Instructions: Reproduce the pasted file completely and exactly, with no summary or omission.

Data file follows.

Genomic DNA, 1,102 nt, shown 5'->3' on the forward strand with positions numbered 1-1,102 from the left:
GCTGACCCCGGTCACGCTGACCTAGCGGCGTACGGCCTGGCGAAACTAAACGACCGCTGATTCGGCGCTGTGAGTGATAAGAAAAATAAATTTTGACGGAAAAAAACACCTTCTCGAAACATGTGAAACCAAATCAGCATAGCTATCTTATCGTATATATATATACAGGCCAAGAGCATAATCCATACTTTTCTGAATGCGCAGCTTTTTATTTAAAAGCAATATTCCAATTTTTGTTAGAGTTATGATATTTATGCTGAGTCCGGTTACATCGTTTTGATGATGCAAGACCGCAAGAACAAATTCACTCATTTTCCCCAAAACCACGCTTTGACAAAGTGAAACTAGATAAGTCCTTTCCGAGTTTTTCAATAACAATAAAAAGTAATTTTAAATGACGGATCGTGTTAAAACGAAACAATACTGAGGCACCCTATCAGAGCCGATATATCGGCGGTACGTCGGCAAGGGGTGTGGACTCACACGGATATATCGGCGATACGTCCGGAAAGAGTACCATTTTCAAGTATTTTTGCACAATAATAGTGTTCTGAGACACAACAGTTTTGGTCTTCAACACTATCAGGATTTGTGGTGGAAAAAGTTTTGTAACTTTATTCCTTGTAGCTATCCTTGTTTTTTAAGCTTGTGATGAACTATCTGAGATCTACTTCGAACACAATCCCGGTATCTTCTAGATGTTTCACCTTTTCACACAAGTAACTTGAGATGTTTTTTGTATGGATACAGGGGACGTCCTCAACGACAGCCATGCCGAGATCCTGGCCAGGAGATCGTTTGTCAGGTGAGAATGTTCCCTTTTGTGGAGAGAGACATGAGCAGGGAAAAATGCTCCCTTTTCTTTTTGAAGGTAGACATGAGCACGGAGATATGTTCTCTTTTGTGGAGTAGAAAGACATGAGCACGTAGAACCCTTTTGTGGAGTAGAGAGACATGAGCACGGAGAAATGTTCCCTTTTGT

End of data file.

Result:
Genomic DNA, 1,102 nt, shown 5'->3' on the forward strand with positions numbered 1-1,102 from the left:
GCTGACCCCGGTCACGCTGACCTAGCGGCGTACGGCCTGGCGAAACTAAACGACCGCTGATTCGGCGCTGTGAGTGATAAGAAAAATAAATTTTGACGGAAAAAAACACCTTCTCGAAACATGTGAAACCAAATCAGCATAGCTATCTTATCGTATATATATATACAGGCCAAGAGCATAATCCATACTTTTCTGAATGCGCAGCTTTTTATTTAAAAGCAATATTCCAATTTTTGTTAGAGTTATGATATTTATGCTGAGTCCGGTTACATCGTTTTGATGATGCAAGACCGCAAGAACAAATTCACTCATTTTCCCCAAAACCACGCTTTGACAAAGTGAAACTAGATAAGTCCTTTCCGAGTTTTTCAATAACAATAAAAAGTAATTTTAAATGACGGATCGTGTTAAAACGAAACAATACTGAGGCACCCTATCAGAGCCGATATATCGGCGGTACGTCGGCAAGGGGTGTGGACTCACACGGATATATCGGCGATACGTCCGGAAAGAGTACCATTTTCAAGTATTTTTGCACAATAATAGTGTTCTGAGACACAACAGTTTTGGTCTTCAACACTATCAGGATTTGTGGTGGAAAAAGTTTTGTAACTTTATTCCTTGTAGCTATCCTTGTTTTTTAAGCTTGTGATGAACTATCTGAGATCTACTTCGAACACAATCCCGGTATCTTCTAGATGTTTCACCTTTTCACACAAGTAACTTGAGATGTTTTTTGTATGGATACAGGGGACGTCCTCAACGACAGCCATGCCGAGATCCTGGCCAGGAGATCGTTTGTCAGGTGAGAATGTTCCCTTTTGTGGAGAGAGACATGAGCAGGGAAAAATGCTCCCTTTTCTTTTTGAAGGTAGACATGAGCACGGAGATATGTTCTCTTTTGTGGAGTAGAAAGACATGAGCACGTAGAACCCTTTTGTGGAGTAGAGAGACATGAGCACGGAGAAATGTTCCCTTTTGT